As we discussed in our last blog, retail sales are stagnant (-0.2% year over year). In May, the Johnson Redbook Same Store Sales Index was off -2.6% from April, showing how rapidly the consumer is tightening the purse strings. General Mills, the breakfast cereal purveyor, showed up with Q1 revenues off -6% from a year earlier. It is clear that consumers are either eating less breakfast cereal or, more likely, trading down to a cheaper store brand. In addition, Southwest and American Airlines have guided lower for sales. Clearly the consumer is vacationing closer to home this year (i.e., withing driving distance), thus saving on airfare. Another sure sign of a soft consumer is when the fast-food industry has a price war – MacDonalds (MCD), Burger King (BK), and Wendy’s (WEN) all have lower priced specials.

Employment & the Fed

Both Initial Jobless Claims and Continuing Claims have been rising.

Let’s not forget that the Fed has a dual mandate, an inflation mandate (which has been their emphasis for the past couple of years) and an employment mandate. The Fed’s end of year forecast for the U3 unemployment rate is 4.0%, where it currently sits. The peak in that rate in the Fed’s forecast is 4.2%. So, theoretically, the unemployment rate rise to 4.2% this year, then falls back to 4.0% by year’s end.

Given the current high degree of restrictiveness in monetary policy, the Fed’s own “higher for longer” mantra, and the long lags from the time policy is changed until it impacts the economy, it does appear that the U3 unemployment rate will be rising for the remainder of the year; we think to 4.5% or more. How it falls back to 4.0% (the Fed’s year end forecast) by year’s end is truly a mystery, especially given the weakness emerging in the jobs market where we see rising jobless claims, falling voluntary quits, and, especially apparent in the ADP payroll report, rising layoffs at small businesses.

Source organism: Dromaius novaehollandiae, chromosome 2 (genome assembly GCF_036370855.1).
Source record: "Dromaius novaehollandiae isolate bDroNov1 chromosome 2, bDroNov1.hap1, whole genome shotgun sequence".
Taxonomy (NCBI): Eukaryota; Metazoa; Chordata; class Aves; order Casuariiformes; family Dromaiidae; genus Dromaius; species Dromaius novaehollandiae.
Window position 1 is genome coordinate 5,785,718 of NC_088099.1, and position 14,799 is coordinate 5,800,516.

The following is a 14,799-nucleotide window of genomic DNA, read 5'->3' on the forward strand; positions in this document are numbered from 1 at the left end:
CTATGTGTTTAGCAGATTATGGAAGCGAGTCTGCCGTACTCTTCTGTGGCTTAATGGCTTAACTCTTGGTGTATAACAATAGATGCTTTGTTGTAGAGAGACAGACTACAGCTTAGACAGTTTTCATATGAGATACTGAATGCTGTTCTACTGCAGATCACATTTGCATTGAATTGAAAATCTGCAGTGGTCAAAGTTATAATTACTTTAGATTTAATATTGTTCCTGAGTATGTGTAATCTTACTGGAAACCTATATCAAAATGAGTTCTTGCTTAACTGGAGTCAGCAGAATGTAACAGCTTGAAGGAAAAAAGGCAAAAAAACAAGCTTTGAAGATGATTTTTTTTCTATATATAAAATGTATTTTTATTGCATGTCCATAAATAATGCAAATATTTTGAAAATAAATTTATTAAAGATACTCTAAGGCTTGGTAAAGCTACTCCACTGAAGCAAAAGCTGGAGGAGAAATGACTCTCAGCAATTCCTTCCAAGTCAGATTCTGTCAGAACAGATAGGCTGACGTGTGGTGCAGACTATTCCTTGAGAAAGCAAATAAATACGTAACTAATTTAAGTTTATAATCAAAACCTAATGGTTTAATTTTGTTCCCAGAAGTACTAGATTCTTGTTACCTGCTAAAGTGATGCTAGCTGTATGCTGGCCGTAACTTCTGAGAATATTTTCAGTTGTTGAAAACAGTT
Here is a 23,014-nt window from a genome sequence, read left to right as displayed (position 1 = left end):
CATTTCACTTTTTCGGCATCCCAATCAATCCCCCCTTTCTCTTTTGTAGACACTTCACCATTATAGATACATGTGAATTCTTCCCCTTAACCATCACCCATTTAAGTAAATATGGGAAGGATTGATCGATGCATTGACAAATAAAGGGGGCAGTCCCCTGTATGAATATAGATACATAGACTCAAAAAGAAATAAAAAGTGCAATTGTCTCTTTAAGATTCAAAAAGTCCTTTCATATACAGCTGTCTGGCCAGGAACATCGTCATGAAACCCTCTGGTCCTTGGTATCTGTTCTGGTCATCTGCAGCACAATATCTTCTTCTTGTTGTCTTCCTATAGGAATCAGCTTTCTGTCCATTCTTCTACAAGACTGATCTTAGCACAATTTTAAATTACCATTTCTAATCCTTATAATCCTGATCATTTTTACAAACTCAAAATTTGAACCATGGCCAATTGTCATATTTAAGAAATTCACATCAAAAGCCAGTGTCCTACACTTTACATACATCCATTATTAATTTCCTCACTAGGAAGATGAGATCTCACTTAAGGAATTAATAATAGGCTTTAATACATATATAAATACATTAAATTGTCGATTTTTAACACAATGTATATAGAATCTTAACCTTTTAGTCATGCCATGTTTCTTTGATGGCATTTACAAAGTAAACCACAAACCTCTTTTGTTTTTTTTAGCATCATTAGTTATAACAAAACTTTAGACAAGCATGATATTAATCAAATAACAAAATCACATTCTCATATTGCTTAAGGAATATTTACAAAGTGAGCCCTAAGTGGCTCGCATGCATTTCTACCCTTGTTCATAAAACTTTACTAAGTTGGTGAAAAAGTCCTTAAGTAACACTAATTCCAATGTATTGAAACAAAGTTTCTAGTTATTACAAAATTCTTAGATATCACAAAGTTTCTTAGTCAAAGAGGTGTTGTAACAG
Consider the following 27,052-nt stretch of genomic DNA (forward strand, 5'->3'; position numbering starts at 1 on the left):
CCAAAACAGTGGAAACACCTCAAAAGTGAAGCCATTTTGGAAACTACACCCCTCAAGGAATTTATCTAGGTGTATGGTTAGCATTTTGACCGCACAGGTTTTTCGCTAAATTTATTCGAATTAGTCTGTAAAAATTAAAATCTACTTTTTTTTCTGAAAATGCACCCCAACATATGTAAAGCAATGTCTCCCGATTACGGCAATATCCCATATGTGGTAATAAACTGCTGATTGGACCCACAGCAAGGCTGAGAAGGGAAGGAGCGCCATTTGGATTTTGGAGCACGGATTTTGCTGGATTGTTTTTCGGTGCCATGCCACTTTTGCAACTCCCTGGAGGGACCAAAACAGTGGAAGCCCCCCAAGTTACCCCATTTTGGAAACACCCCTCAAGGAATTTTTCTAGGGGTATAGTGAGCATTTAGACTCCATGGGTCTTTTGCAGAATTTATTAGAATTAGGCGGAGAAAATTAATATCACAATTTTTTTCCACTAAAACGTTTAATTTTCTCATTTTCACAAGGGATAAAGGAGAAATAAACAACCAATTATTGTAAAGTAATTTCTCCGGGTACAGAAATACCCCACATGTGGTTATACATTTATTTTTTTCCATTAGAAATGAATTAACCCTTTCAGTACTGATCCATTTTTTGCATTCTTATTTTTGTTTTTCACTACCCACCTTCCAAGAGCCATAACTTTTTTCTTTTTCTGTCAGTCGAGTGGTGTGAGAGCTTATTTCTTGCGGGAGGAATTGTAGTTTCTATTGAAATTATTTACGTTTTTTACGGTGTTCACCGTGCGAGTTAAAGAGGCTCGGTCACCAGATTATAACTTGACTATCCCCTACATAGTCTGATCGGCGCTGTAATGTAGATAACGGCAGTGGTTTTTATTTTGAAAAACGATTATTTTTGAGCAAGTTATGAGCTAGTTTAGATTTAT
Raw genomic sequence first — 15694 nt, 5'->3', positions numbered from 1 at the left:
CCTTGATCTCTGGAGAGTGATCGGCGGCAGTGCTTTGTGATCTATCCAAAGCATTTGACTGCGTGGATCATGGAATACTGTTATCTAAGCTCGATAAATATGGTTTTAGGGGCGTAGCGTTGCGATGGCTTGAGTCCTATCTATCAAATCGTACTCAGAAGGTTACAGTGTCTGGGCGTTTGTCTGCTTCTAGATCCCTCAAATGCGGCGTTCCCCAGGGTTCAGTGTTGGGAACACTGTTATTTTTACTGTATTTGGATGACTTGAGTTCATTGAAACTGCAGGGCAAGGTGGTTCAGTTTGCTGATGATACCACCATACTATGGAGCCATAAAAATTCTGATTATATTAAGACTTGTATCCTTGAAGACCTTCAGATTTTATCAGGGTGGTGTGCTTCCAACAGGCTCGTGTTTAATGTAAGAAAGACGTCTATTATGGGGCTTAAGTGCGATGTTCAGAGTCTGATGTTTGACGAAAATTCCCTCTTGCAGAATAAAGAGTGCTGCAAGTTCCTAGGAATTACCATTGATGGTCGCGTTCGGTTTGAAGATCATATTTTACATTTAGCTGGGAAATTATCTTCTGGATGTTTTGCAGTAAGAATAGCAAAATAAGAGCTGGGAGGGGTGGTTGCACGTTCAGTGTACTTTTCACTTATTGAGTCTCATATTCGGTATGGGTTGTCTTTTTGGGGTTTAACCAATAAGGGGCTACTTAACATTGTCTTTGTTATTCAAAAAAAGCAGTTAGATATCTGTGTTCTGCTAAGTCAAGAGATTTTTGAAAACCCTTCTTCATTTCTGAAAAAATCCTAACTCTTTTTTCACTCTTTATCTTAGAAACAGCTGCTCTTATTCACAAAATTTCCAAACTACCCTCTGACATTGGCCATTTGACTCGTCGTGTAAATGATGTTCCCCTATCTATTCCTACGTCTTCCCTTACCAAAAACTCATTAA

The chart below shows June Purchasing Managers’ Indexes for the world’s major economies. Note that in June only the U.S. was marginally positive. This also tells us why exports are falling (which will negatively impact Q2 GDP).

Commercial Real Estate (CRE)

CRE values continue to implode. In last week’s blog, we reported that there are 63 banks on the FDIC’s “Watchlist.” Every week this quarter, we have seen large CRE foreclosures. Four such significant foreclosures occurred this week.

  • 1407 Broadway, a midtown Manhattan office tower, lost $400 million in value in five years. It appraised for $510 million in 2019, and recently appraised for $136 million. Barclays made a $350 million loan on it in 2019.